The oral history consists of nine digital files: 2011.174.103.1a, 2011.174.103.1b, 2011.174.103.1c, 2011.174.103.1d, 2011.174.103.1e, 2011.174.103.1f, 2011.174.103.1g, 2011.174.103.1h, 2011.174.103.1i.
John Carlos, Ph. D. discusses his childhood in Harlem, New York, the changes that he saw in Harlem with the widespread use of heroin and the splintering of families, and describes the disparities in education for black children when he was growing up. He remembers the influence of black leaders including Marcus Garvey, Malcolm X, and Dr. Martin Luther King, Jr. Carlos was recruited to run track at East Texas State University, where he experienced racial discrimination and was treated poorly by his coach. He explains his protest at the 1968 Olympics, including the symbols that he and Tommie Smith employed to protest racial discrimination, and he describes the emotional impact that the protest had on him.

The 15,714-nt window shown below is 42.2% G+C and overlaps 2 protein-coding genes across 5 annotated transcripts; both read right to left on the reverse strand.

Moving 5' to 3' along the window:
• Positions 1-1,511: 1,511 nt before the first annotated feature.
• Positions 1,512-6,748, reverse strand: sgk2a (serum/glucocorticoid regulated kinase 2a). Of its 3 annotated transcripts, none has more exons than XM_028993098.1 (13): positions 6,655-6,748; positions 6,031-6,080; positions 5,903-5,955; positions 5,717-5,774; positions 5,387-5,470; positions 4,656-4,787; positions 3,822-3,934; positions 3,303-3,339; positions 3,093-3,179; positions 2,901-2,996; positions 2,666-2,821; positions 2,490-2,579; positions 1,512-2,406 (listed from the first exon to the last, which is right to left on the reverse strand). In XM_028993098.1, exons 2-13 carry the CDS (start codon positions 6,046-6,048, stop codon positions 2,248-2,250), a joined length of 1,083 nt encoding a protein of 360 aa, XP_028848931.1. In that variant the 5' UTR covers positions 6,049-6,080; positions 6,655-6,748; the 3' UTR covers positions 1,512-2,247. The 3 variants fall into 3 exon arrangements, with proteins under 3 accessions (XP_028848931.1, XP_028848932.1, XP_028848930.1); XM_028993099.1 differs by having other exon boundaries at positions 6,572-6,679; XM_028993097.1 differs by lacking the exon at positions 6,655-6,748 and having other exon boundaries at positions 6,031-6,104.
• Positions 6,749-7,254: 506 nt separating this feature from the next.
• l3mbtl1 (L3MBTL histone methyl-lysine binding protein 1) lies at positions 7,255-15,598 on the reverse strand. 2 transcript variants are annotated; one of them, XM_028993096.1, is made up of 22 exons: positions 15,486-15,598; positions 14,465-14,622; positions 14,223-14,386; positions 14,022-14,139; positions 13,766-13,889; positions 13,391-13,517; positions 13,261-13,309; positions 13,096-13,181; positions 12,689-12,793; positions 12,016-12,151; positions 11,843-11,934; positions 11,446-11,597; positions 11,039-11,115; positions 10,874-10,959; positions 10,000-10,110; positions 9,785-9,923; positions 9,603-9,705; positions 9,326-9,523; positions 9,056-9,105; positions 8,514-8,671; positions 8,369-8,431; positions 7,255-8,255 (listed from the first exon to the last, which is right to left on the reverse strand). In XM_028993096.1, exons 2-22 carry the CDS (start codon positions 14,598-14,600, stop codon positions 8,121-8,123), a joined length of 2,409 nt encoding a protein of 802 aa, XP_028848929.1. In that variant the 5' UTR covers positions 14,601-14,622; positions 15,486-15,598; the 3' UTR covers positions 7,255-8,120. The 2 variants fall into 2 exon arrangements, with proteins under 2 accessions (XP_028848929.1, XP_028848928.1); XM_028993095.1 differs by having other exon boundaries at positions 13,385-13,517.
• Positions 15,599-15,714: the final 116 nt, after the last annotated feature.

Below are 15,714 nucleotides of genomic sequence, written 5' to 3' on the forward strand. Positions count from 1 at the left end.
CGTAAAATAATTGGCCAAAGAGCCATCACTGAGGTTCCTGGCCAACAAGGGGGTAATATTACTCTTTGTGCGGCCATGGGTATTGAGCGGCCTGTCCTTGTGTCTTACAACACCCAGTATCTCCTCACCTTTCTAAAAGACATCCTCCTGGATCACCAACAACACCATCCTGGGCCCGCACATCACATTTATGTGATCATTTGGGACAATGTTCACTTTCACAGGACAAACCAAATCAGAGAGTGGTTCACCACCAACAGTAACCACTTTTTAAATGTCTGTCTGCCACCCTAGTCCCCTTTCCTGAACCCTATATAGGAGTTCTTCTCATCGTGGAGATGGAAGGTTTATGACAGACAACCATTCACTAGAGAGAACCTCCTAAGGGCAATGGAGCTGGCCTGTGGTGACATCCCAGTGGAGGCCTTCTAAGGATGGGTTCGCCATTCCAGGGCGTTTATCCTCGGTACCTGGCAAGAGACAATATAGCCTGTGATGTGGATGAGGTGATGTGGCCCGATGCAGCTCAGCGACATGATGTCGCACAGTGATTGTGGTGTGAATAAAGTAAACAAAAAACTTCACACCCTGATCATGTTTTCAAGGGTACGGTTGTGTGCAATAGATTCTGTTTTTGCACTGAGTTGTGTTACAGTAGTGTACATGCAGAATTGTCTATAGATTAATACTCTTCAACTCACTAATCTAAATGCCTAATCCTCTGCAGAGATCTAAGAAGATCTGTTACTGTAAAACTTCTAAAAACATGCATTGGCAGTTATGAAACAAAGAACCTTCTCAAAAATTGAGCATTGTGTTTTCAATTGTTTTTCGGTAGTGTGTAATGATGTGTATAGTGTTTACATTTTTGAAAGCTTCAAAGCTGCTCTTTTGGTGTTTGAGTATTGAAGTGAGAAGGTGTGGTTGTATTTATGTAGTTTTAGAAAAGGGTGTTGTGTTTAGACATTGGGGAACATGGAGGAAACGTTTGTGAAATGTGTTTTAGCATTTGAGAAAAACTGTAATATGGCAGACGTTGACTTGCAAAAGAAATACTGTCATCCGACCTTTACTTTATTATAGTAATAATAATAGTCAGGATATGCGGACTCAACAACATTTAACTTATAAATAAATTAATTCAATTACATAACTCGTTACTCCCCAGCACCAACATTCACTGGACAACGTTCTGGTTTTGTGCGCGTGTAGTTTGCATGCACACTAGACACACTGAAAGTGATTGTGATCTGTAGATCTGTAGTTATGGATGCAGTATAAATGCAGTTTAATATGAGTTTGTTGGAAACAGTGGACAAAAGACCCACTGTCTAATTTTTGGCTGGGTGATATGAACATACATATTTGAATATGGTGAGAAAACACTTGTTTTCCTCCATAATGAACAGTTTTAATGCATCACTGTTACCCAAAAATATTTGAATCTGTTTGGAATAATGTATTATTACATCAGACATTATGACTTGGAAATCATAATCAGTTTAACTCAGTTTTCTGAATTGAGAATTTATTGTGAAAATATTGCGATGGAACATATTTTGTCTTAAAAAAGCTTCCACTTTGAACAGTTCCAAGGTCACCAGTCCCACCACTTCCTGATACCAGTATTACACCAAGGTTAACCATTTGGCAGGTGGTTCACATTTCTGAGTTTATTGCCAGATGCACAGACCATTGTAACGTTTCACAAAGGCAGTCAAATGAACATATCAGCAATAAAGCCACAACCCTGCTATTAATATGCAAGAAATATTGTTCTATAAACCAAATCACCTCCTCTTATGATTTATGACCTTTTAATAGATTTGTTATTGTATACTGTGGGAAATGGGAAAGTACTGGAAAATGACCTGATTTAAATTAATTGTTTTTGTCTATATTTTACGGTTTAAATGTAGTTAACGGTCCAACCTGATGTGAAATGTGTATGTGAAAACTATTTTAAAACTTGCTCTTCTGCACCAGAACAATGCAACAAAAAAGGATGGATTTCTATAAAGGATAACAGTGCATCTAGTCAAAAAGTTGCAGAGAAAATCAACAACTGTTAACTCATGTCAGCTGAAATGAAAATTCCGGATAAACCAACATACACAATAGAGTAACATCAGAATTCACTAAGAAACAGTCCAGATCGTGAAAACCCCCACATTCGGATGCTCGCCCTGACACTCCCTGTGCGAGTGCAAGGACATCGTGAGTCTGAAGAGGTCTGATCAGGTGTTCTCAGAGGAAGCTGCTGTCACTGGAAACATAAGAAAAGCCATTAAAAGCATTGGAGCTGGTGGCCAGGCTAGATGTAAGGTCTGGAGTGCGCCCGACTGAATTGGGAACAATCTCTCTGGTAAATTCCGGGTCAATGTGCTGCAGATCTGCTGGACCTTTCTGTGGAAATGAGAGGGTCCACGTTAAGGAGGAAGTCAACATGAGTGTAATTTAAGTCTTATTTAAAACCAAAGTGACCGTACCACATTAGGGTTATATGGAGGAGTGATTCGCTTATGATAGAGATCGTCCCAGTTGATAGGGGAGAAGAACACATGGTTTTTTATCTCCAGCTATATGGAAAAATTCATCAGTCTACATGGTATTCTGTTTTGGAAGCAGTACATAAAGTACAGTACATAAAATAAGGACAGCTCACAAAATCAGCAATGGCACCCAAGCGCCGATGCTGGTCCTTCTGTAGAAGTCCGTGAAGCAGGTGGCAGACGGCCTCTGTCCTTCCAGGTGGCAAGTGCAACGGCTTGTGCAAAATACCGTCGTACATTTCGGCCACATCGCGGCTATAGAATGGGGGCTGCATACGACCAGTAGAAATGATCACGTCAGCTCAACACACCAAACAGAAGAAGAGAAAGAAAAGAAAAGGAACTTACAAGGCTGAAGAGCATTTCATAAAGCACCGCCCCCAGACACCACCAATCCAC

The oral history consists of four digital files: 2011.174.36.1a, 2011.174.36.1b, 2011.174.36.1c, and 2011.174.36.1d.
Alfred Moldovan, MD remembers growing up in the Bronx and the influence of his parents, who were Jewish Hungarian immigrants. He recalls serving in the air force as a radio repairman during World War II and later attending medical school. He discusses founding the Medical Committee for Human Rights and traveling to the South to assist injured civil rights activists at events such as the Selma to Montgomery March.